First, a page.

Seven common obstacles on your fitness journey

by Devan Dippenaar

A journey towards fitness and wellbeing rarely goes in a straight line and frequently presents many stumbling blocks, no matter how determined you are at the start. Knowing these obstacles in advance will not only help you overcome them but will also ensure your long-term success. Here are some of the more common ones.

Forgetting to set a plan

In my experience, one of the most effective tools to work with is a well-structured plan. Without this, you are more than likely to fall off the wagon and become quickly demotivated due to a lack of results. So, whether it’s progressive overload training or phase-by-phase nutrition, it’s important to have a clear roadmap to follow — and to stick to.

Not knowing your goal

Goal setting is another underrated component of any physical transformation journey. So many people start a fitness or diet plan without a clear idea of what they want to achieve. Without the “what, when, where and how”, more often than not you’ll find yourself giving up. Use your fitness goal to measure your success and to help keep you focused.

Lack of confidence

We are creatures of habit, so climbing out of our comfort zone can feel like a huge step. You might start out enthusiastically but then find yourself wondering if you can do it at all. A positive, confident mindset is as vital as sticking rigorously to your diet and training plan. Avoid undermining yourself and focus instead on the task at hand. Whether your goal is simply to improve your blood pressure or to transform your body into a work of art, self-confidence is key.

Unwillingness to change

You can’t keep doing the same thing yet expect different results. Being comfortable with change is not only essential for personal evolution, but for any fitness journey too: it might mean completely revamping your diet, expanding your training regimen to working out twice a day, radically altering your approach, or hiring a coach to help you. If you feel like you’re making little or no progress, then it’s time to reassess and make some changes.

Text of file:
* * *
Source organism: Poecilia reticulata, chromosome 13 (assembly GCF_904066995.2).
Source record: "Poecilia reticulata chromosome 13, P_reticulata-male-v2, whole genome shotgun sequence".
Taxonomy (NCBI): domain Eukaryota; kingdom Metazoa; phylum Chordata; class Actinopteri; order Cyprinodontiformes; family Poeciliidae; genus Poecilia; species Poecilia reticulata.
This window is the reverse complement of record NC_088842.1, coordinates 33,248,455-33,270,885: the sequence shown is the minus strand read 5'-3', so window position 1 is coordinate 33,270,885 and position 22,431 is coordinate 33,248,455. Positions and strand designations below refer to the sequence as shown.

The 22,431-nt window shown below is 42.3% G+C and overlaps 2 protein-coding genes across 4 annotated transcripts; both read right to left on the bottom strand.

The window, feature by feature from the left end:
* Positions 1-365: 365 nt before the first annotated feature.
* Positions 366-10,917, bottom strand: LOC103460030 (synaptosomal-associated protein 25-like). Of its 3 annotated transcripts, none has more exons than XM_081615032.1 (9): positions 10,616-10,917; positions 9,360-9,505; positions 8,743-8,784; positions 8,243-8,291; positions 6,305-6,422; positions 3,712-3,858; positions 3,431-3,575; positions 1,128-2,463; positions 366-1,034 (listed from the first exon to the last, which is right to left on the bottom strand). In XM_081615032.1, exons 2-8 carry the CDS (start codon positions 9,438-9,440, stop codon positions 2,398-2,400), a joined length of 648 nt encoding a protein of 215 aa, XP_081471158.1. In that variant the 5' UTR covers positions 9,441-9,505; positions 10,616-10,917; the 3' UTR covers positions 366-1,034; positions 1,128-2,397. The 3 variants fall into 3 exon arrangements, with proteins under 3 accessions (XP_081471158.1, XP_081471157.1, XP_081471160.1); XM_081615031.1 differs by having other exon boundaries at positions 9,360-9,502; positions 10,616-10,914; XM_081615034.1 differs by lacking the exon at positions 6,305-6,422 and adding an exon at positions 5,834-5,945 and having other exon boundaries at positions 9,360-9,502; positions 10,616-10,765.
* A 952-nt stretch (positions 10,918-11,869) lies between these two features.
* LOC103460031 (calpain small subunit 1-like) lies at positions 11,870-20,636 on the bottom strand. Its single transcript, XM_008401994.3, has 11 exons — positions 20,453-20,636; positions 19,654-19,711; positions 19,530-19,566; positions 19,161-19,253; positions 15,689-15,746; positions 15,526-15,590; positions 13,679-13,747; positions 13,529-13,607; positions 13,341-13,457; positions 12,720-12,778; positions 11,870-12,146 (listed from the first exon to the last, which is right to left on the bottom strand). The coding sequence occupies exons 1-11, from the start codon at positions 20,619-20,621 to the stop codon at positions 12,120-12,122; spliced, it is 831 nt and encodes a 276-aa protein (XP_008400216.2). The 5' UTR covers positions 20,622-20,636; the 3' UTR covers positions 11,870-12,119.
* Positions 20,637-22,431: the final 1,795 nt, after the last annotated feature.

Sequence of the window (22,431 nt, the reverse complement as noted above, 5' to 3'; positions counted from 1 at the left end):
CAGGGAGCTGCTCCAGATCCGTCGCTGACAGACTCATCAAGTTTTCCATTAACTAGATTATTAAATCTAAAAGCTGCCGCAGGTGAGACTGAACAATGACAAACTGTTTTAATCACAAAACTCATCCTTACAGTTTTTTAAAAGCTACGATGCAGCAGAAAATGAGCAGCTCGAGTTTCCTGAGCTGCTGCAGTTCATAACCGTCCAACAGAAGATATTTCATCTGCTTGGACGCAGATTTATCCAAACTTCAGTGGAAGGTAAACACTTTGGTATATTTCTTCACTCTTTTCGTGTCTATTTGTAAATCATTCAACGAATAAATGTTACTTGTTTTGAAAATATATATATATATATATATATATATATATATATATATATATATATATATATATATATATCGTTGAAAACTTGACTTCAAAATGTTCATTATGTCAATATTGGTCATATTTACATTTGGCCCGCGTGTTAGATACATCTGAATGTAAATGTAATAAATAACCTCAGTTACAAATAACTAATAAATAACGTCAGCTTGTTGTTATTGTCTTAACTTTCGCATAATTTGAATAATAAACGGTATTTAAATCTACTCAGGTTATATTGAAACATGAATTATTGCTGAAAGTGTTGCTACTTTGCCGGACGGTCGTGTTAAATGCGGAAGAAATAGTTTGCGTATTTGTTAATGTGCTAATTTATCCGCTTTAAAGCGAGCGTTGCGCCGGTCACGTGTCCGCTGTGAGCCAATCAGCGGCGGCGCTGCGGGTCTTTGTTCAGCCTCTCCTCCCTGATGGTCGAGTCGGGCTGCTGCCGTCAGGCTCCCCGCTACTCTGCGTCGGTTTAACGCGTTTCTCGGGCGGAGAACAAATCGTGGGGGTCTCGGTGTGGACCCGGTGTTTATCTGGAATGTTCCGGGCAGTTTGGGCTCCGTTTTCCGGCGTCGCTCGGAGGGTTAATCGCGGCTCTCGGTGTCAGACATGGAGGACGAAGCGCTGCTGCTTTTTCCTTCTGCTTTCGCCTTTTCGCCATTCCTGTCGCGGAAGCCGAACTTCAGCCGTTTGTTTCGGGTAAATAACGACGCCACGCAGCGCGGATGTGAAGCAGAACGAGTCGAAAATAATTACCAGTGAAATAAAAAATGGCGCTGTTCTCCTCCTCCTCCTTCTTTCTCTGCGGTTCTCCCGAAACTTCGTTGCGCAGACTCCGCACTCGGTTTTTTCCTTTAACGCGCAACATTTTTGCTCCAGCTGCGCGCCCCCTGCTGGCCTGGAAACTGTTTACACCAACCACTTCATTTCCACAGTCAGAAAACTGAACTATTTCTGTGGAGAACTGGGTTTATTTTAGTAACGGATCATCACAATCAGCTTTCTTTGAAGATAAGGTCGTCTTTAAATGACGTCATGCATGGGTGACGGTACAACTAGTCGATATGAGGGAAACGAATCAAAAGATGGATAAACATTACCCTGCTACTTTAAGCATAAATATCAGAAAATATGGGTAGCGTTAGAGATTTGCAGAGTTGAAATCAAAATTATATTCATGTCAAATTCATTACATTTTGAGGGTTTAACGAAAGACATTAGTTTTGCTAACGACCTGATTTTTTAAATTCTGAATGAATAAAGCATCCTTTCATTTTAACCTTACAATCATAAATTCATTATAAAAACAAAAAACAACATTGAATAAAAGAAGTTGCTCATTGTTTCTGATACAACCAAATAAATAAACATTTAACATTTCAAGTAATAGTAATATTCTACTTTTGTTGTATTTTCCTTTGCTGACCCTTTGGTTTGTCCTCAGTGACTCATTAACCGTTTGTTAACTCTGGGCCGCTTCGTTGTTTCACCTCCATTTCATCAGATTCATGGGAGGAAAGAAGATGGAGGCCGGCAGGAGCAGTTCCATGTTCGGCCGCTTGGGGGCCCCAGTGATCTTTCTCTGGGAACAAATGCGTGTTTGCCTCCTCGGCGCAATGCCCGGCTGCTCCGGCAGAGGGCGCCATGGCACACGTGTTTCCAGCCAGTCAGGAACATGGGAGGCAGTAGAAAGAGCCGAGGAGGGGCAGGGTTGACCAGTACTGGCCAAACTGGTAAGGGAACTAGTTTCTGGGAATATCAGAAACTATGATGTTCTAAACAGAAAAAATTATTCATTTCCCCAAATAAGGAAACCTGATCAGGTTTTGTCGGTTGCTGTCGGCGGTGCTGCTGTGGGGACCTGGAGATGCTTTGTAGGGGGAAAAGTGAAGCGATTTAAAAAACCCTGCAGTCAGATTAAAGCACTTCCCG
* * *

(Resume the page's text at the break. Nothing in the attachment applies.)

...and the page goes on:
Trial and error vs. failure

Thomas Edison said, “I haven’t failed, I’ve just found 10,000 ways that won’t work.” Fortunately, you’re unlikely to have to try thousands of diets or training routines to find one that gives you the results you want. However, it’s wise to expect lots of trial and error. Maybe that high-protein diet a friend swears by is not right for you, or CrossFit isn’t your thing. It doesn’t mean you’ve failed; you just need to try something else. Keep experimenting but aim to identify the difference between “this is a bit tough, but I can do it”, and “this is just not working for me”. The only failure is giving up completely, especially early on.


What once felt like stepping out of your comfort zone might now feel unchallenging and boring even. This is bound to happen if you don’t add variety and shake up your programme and diet fairly frequently. While you do need to allow time for each change to bed in before you see results, aim to switch things up regularly. And it’s not just about boredom: the human body is a master of homeostasis and will do its best to adapt to dietary and physical exertion changes. The secret to overcoming both is variety. Working with a coach, whether in person or remotely, can also help take the guesswork out of the equation.

Unrealistic expectations

There are far too many ads online promising body and fitness transformations in the shortest amount of time possible, showing dramatic before and after photos. For the most part, they are unrealistic so avoid using them as a benchmark. The long-term goal is progress, so it’s irrelevant how quickly that comes. Even if you do achieve your goal in a relatively short space of time, what will you do after that? Improving your health and physique requires lifestyle changes that you can maintain long-term, not just for a few weeks.

There are other stumbling blocks that will cause you to deviate from your plan: work stress, family commitments, health and so on — life, basically. Just do what you can, when you can. Missed two training sessions so far this week? It’s ok, do one today. You had a celebration yesterday and ate too much? No problem, get back on your diet today. It’s this shift in attitude that is the most invaluable tool. Doing little and often is always better than doing a lot in one go and then nothing for ages. So long as you’re taking another step forward, you are moving in the right direction, and it is never likely to be a straight line.

Devan Dippenaar is a coach and fitness consultant with over fourteen years of experience. For more info, visit: or


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